Clara Jeffery

Clara Jeffery


Clara is the Editor-in-Chief of Mother Jones. During her tenure, Mother Jones has won National Magazine Awards for general excellence, relaunched its website, and established bureaus in Washington and New York. Along the way Clara won a PEN award for editing, gave birth, and forgot what it's like to sleep. It probably doesn't help she's on Twitter so much.

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Clara Jeffery is Editor-in-Chief of Mother Jones where, together with Monika Bauerlein, she has spearheaded an era of editorial growth and innovation, marked by the addition of now 13-person Washington bureau, an overhaul of the organization's digital strategy and a corresponding 15-fold growth in traffic, and the winning of two National Magazine Awards for general excellence. When Jeffery and Bauerlein received a PEN award for editing in 2012, the judges noted: "With its sharp, compelling blend of investigative long-form journalism, eye-catching infographics and unapologetically confident voice, Mother Jones under Jeffery and Bauerlein has been transformed from what was a respected—if under-the-radar—indie publication to an internationally recognized, powerhouse general-interest periodical influencing everything from the gun-control debate to presidential campaigns." In addition to their success on the print side, Jeffery and Bauerlein's relentless attention to detail, boundless curiosity and embrace of complex subjects are also reflected on the magazine's increasingly influential website, whose writers and reporters often put more well-known and deep-pocketed news divisions to shame. Before joining the staff of Mother Jones, Jeffery was a senior editor of Harper's magazine. Fourteen pieces that she personally edited have been finalists for National Magazine Awards, in the categories of essay, profile, reporting, public interest, feature, and fiction. Works she edited have also been selected to appear in various editions of Best American Essays, Best American Travel Writing, Best American Sports Writing, and Best American Science Writing. Clara cut her journalistic teeth at Washington City Paper, where she wrote and edited political, investigative, and narrative features, and was a columnist. Jeffery is a graduate of Carleton College and Northwestern's Medill School of Journalism. She resides in the Mission District of San Francisco with her partner Chris Baum and their son, Milo. Their burrito joint of choice is El Metate.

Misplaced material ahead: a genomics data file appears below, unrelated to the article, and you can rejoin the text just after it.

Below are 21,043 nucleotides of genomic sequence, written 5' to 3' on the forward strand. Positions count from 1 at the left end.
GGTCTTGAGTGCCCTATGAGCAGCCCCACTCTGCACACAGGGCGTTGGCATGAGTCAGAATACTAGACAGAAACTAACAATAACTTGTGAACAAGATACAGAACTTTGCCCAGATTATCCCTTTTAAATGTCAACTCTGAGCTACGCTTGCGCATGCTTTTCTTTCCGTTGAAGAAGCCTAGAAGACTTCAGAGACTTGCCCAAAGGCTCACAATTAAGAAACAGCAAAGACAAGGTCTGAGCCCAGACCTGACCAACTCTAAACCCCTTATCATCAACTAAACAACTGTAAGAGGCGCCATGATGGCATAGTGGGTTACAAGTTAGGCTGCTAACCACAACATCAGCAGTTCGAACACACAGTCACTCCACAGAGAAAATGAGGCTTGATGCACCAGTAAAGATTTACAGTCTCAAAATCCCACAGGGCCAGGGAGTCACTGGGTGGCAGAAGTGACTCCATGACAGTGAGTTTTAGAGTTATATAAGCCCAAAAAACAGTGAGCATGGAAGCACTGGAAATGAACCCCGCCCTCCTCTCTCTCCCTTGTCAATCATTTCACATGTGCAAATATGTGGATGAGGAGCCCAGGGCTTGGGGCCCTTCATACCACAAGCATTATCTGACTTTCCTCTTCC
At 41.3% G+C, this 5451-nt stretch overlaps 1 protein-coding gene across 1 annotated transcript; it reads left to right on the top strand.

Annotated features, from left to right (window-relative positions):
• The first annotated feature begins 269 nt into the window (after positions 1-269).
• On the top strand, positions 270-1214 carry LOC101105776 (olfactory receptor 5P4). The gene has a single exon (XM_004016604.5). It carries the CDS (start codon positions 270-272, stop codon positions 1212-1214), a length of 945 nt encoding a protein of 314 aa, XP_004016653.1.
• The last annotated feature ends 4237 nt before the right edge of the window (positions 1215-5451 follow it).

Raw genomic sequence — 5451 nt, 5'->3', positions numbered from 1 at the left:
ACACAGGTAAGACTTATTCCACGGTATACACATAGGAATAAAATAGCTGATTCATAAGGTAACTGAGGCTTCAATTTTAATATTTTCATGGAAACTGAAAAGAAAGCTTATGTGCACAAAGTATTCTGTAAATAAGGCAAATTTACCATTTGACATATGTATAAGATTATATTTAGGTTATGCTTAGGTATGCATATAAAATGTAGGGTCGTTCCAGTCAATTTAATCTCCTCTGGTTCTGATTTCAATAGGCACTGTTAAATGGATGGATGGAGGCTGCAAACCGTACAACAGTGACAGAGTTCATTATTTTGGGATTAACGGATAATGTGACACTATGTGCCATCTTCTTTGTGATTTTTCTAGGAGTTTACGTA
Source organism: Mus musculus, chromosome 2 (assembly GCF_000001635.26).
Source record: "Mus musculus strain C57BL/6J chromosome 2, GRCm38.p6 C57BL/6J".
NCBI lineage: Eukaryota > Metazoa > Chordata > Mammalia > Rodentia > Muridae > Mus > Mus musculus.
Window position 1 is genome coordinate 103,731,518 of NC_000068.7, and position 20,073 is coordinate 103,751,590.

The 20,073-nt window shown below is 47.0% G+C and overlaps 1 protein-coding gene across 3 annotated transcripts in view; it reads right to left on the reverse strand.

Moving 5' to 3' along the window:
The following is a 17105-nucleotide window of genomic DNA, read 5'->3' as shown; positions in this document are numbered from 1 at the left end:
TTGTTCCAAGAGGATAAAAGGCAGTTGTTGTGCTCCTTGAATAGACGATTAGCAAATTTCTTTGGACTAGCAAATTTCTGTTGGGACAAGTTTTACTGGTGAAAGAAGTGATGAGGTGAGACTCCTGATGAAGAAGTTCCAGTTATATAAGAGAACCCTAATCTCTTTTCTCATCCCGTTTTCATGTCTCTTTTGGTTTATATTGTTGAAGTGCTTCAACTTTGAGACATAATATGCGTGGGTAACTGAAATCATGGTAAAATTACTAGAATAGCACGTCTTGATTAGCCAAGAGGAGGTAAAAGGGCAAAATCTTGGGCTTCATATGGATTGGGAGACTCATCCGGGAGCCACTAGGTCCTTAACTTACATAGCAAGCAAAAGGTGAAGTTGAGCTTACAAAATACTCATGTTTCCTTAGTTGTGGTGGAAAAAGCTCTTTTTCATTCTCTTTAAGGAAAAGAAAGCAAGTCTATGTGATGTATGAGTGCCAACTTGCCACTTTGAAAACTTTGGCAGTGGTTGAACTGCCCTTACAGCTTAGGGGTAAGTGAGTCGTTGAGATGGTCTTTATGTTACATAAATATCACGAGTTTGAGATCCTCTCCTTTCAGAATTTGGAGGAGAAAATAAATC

No He Didn't! (Bush Record on Civil Rights)

| Tue Jul. 25, 2006 5:15 PM EDT

As Charlie Savage of the Boston Globe points out, President Bush's attempt to kiss and make up with the NAACP last week came as the "Bush administration is quietly remaking the Justice Department's Civil Rights Division, filling the permanent ranks with lawyers who have strong conservative credentials but little experience in civil rights." According to the Globe:

The documents show that only 42 percent of the lawyers hired since 2003, after the administration changed the rules to give political appointees more influence in the hiring process, have civil rights experience. In the two years before the change, 77 percent of those who were hired had civil rights backgrounds.

Enterprise reporting! We love it! Chase the link, the details are outrageous.

We've already blogged on how Bush's NAACP cameo was too little, too late. On a related point, last week, during a hearing of the Senate Judiciary Committee, Senator Edward Kennedy (exhorting the administration to support reauthorization of the Voting Rights act) got into the whole hypocrisy gap with Attorney General Alberto Gonzalez, noting that:

"The Bush administration Civil Rights Division has litigated only three lawsuits on behalf of African-American voters; two of which were initiated by Attorney General Reno." And furthermore, the DOJ is currently "in the process of litigating the department's first-ever alleging discrimination against white voters."
(Full transcript of Kennedy/Gonzalez face-off is after the jump)

Close readers of the Washington Post might feel a little déjà vu over this whole kerfluffle. Back in December, the Post's Dan Eggen reported that:

"The Justice Department has barred staff attorneys from offering recommendations in major Voting Rights Act cases, marking a significant change in the procedures meant to insulate such decisions from politics, congressional aides and current and former employees familiar with the issue said."
A few weeks earlier, Eggen pointed out that: